Medical and architectural conventions offer big boost to hotels
By Scott E. Pacheco
Cancellations have nearly slowed to a halt, but it may take a couple of years before Greater Miami's convention business reaches pre-recession levels, an industry official says.
While rooms are starting to fill up, competition and the economy have driven room rates way down. But at least for now, it appears the AIG effect — companies not wanting to splurge in resort areas during recessionary times — is waning, said Ita Moriarty, senior vice president of convention sales at the Greater Miami Convention & Visitors Bureau.
"What the hotels are seeing now is a stabilization of that… no more cancellations. That's done, hopefully finished," she said. "There's been a little bit of bump up, a little bit of an uptick. Most of that is smaller [groups] as corporations start to bump up their budgets."
Next year, Miami will get a boost from the National Football League's Pro and Super bowls, which are expected to account for 56,000 room nights at the end of January and beginning of February.
Also on the docket are conferences for the American Academy of Dermatology in March and the American Institute of Architects in June, which are to bring in 28,330 and 29,475 room nights, respectively.
All said, about 152,000 room nights are scheduled for 2010, according to the convention & visitors bureau, though much of that was booked years in advance, Ms. Moriarty said.
"It's a process — for the larger groups we have a great fiscal year coming up," she said. "If you book things in '04, '03 and '02, all of this will help in kind of filling some of the gaps in spite of the economic trends."
John Visconti, director of sales and marketing with the Hyatt Regency Miami, said his sales pace is off this year as the Hyatt, like most hotels, was hit by cancellations
"It's starting to come back a little bit — I haven't seen a spike," he said. "We are still a little ways off before there's more euphoria. Eventually over the next few months I'll see commercial activity pick up again. We are starting to see travel coming back slowly — it'll take through the end of the year for us to see any type of sizeable increase."
Occupancy at the hotel is projected to be up this year, he said, but that doesn't mean a lot for the bottom line. The Hyatt is one of downtown's biggest venues, offering 100,000 square feet of business space with access to the neighboring Knight Center facilities.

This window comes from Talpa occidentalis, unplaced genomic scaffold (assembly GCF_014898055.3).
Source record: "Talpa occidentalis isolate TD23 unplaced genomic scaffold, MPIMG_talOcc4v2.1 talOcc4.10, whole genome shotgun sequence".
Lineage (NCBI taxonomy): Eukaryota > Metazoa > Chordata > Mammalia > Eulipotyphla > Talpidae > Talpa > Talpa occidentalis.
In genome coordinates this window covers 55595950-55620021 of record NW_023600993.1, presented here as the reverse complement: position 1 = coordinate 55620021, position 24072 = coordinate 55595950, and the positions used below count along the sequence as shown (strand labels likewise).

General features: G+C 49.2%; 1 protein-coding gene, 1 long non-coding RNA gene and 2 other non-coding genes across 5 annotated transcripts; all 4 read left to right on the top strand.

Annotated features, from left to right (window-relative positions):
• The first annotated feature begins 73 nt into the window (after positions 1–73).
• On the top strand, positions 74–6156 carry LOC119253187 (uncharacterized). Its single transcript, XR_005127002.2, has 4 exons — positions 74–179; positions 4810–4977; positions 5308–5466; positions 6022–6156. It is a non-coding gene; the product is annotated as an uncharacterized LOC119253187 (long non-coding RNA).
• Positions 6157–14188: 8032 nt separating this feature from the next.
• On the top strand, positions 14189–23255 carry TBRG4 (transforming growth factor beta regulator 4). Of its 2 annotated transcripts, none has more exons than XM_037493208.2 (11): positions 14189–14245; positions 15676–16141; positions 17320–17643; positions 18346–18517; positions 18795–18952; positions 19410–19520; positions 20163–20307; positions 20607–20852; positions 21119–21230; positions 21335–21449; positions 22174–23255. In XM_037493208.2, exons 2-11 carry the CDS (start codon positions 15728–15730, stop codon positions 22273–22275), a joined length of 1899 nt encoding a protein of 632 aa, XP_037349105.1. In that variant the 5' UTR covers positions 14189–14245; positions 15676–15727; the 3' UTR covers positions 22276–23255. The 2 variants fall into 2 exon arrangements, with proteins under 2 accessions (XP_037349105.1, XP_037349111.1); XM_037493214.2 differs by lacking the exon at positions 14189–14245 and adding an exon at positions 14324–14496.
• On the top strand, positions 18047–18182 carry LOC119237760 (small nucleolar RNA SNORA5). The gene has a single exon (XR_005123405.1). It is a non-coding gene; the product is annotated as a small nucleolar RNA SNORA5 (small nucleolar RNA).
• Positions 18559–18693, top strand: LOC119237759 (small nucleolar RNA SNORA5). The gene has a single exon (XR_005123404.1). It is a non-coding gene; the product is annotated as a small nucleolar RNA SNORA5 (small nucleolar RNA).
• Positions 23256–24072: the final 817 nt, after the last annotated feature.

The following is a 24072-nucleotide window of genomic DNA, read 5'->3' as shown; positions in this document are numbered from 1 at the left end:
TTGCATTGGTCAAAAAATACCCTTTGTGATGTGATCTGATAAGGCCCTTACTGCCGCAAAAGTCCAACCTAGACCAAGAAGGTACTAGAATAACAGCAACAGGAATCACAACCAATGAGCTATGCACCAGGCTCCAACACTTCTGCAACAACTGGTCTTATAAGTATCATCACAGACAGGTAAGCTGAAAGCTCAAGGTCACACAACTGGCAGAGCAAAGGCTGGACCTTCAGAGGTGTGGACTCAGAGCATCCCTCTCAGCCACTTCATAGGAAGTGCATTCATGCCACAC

"This year our occupancy will be 1% greater than it was last year, but the rate dropped significantly," he said, adding that maintaining occupancy in hard times will pay off.
"We've been to that dance before," he said. "If your hotel is maintaining occupancy, when the rate returns you will sling-shot forward. Now you can replace them with higher rates. What I found in the market coming out of recessions — the rate will come back quickly."
One trend that hasn't relented has been the tendency to book closer to the event date as groups weigh their options and their wallets.
"That's still going on, a nature of the competitive set," said Ms. Moriarty of the visitors bureau. "If you are a meeting planner, regardless of [who you are] you've got more product to look at. They are wheeling and dealing a lot more — pitting cities and hotels against each other."
At the Miami Marriott Biscayne Bay, the group business that is picking up is exactly those booking only 20 to 30 days in advance, said Alexandra Welch, director of sales and marketing.
"We have seen a little bit of an uptick, especially for the fourth quarter," she said, adding that the business is smaller groups for three or four days and is coming mainly from big pharmaceutical companies and some corporate business.
Looking ahead, both Hyatt's Mr. Visconti and Kimberly Wilson, area general manager with the Miami Marriott Biscayne Bay, said sales pace for coming years is accelerating.
"Sales pace is picking up for next year," Ms. Wilson said. "It's still year-over-year a negative percentage, but it's getting much closer."
Mr. Visconti said after suffering a down year this year, sales pace is positive for the next several years.
"I don't want to be overly optimistic,' he said. "The fact that it's just positive — that indicates a lot to me."